Chinese Bank May Come To Saab's Rescue

Luke Vandezande
by Luke Vandezande

Saab’s sob story saga might be coming to an end, though the information surrounding their pending acquisition is murky at best.

Rumors swirled quickly around the media yesterday that the Bank of China, fourth-largest by market value had planned to acquire just under 50 percent of the company. Those reports are now being corrected— it’s a bank in China, but not the Bank of China. Regardless, this investment could be the savior Saab prayed for after GM flatly rejected their previous partnership with Zhejiang Youngman Lotus Automobile Co. and Pang Da Automobile Trade Co.

Pang Da operates dealerships in China, while Youngman manufactures Chinese vehicles under the Lotus brand.

According to GM, that partnership would jeopardize their own interests in China because they supply both parts and the 9-4X crossover, which would then be unfairly accessible to the Chinese companies.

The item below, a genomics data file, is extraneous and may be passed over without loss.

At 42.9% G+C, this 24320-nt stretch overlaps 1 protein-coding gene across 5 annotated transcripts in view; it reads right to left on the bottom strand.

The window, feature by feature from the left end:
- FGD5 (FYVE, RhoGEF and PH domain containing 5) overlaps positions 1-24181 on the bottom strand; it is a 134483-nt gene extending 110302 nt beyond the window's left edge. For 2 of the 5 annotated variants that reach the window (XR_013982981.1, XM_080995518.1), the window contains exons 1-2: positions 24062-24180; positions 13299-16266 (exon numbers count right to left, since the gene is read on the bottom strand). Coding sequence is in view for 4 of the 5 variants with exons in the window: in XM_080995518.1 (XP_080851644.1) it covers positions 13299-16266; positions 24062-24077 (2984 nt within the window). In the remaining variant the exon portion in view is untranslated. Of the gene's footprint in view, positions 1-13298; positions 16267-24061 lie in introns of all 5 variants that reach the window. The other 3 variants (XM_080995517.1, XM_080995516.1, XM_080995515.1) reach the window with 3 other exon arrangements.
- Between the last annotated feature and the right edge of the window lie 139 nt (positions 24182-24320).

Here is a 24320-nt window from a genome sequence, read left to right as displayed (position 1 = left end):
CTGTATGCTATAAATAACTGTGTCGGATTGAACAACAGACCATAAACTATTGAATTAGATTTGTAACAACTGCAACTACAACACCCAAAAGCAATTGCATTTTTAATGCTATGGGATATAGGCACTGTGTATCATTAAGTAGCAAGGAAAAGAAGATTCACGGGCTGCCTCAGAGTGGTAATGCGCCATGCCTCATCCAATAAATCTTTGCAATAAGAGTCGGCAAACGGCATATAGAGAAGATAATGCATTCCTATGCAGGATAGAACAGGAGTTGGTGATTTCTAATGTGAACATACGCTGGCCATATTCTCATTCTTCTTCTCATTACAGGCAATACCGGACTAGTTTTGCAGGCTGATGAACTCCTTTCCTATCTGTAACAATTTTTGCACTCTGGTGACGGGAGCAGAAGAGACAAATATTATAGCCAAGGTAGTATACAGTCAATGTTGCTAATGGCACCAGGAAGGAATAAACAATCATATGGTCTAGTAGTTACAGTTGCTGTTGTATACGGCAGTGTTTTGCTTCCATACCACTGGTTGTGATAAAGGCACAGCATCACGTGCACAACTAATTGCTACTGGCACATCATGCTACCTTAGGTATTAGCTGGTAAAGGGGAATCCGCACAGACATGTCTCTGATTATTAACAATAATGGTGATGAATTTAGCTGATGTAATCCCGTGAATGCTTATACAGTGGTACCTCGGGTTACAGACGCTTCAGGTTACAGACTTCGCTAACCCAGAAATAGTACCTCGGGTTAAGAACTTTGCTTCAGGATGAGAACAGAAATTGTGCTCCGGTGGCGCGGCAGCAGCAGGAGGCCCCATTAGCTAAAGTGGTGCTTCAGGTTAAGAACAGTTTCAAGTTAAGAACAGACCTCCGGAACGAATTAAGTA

Saab hopes the new deal will keep GM satisfied while allowing them to finally be rid of their debt, which includes unpaid salaries and bills.

“The discussions include a short term solution to enable Saab Automobile to pay November wages and continue reorganization. The outcome of the discussions is still uncertain,” Saab said to Automotive News.

Saab parent company Swedish Automobile originally hoped for Pang Da and Youngman to take a combined 53.9 percent share of Swedish Automobile, but nothing in Saab. The two companies pushed instead for full ownership of Saab.

Gallery: Saab 9-4X

[Source: Automotive News]

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